Kennen Sie EIA-485 und DMX-512? - Teil 3

In the First part of this blog series For the RS485 interface, I had a circuit with the microcontroller with Atmega 328, the ZIHATEC RS485 Shield and 6 Potis, a button and a LED connected to a PC to use a Modbus test program on the PC the analog values ​​of the POTATIs and the digital value To read the button or send the on or off signal for the LED to the microcontroller. The sample sketch thus sends the six analog signals and the digital signal of the button via the RS-485 connection to the PC and receives the information from there whether an LED should be switched on or off.

In this part I would like to show how easy it is to make this experimental arrangement to a Raspberry Pi with the ZIHATEC RS485 has to connect and to realize the functionality of the test program with a Python program. To clarify again the declaration of terminology: The term "shield" comes from the "Arduino world" and refers to a component that is put directly on the microcontroller, mostly in the UN design design. In the "Raspberry Pi World" one calls the comparable component for HArdware ATtached on-TOp or Phat for the smaller Pi Zeros, which yes have the same 40-pin PIN strip (J6 header).

As a reminder, I had connected to the microcontroller, as well as the following circuit with six potentiometers on the analog inputs A0 to A5, an LED with series resistor on the digital pin 12 and a button (buttons) connected to PULDown resistance to pin 7 .

Image 1

circuit diagram

The DIP switches, both on the RS-485 shield, as well as on the RS-485-Hat, are set as in the following picture:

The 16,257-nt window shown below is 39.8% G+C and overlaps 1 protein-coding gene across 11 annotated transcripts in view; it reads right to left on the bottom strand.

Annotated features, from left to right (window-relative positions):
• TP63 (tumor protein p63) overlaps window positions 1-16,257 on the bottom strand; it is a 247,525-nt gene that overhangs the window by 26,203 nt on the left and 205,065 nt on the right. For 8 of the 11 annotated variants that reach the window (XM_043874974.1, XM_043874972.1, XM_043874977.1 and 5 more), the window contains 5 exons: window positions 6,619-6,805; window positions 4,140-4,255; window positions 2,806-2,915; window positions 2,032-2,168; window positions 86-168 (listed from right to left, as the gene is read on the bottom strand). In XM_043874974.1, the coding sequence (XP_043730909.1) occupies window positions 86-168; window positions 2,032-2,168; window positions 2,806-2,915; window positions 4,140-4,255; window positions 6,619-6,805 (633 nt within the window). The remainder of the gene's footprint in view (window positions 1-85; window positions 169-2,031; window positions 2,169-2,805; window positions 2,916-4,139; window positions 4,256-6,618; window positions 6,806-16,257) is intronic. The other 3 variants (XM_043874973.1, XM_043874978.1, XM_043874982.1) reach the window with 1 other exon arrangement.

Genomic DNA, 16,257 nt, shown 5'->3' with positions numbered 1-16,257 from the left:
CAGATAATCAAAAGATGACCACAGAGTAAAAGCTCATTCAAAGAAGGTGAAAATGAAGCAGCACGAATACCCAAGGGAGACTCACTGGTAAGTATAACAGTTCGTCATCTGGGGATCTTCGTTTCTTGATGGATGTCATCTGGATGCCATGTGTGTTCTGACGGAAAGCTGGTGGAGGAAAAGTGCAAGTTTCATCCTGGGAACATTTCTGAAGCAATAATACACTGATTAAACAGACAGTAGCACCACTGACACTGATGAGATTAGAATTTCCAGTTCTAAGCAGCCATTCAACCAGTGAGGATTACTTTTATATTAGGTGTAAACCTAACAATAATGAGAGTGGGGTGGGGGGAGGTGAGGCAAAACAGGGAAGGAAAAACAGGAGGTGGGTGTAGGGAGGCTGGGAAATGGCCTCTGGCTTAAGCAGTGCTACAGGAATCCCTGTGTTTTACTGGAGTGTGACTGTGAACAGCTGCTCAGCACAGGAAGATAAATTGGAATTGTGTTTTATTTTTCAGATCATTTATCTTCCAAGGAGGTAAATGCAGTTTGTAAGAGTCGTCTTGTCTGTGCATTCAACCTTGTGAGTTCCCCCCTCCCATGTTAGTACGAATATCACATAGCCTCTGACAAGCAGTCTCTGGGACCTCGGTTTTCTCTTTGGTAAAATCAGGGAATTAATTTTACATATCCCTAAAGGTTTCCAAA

Dip switch

The most important microswitch is the first to SW 3: This is enabled by the termination resistor.

Here the explanation of all DIP switches, often referred to as mouse lavier, according to Datasheet of the company ZIHATEC:

S1 - DIP Switch Configuration - Send / Receive Control:

Channel

Description

1

Receiver Always on

2

Transmitter Connected to Receiver

3

Automatic DE / RE Control

4

DE / RE CONTROL VIA GPIO18


S2 - DIP Switch Configuration - RS422 / 485 Mode:

Channel

Description

1

Connect y to terminal K2

2

Connect z to terminal K2

3

Connect internally y to a

4

Connect internally z to B


S3 - DIP Switch Configuration - Termination Resistors:

Channel

Description

Terminating Resistor On

2

Not used

3

4K7 pull-down resistor on b

4

4K7 pull-up resistor on a


The above switch settings mean:

SW1 is configured to automatically switch between transmitting and receive mode. The software does not have to worry about it.

SW2 is configured for the operating mode RS485. Internally connected to the switches 3 and 4 transceivers and receivers of the RS422 chip.

At SW3 Is only the termination resistor switched on. With the switches 3 and 4 additional resistors can be activated, which drag the lines to defined levels.

Next, has a picture of the Raspberry Pi with the RS485. There is also an embodiment in which the 40-pin connector strip is equipped with a so-called stacking header. Then the pins as on the Raspberry Pi are freely accessible and can be included in the project. In addition to the power supply (3,3V and 5V and GND), only TX (GPIO14), RX (GPIO15) and possibly GPIO18 are used.

The following note applies only to Raspberry Pi 4 with which has modified since October 2021:

Alternatively, in the current version of the has in combination with a Raspberry Pi 4, the UART3 (TX = GPIO4, RX = GPIO5 and GPIO6 to switch to switching) can be used. The configuration takes place in this case by soldering jumper on the back. Presetting is always UART1.

Pi with

The connection between the shield and the has only of a twisted two-wire line. While the line in the experimental setup is only 20 cm long, it can be like in Part 1 Be described up to 1000 m long, and the number of devices can be up to 32 instead of two. And by the galvanic separation, adverse environmental conditions such as voltage fluctuations or overvoltages may occur without damaging microcontrollers or Raspberry Pi.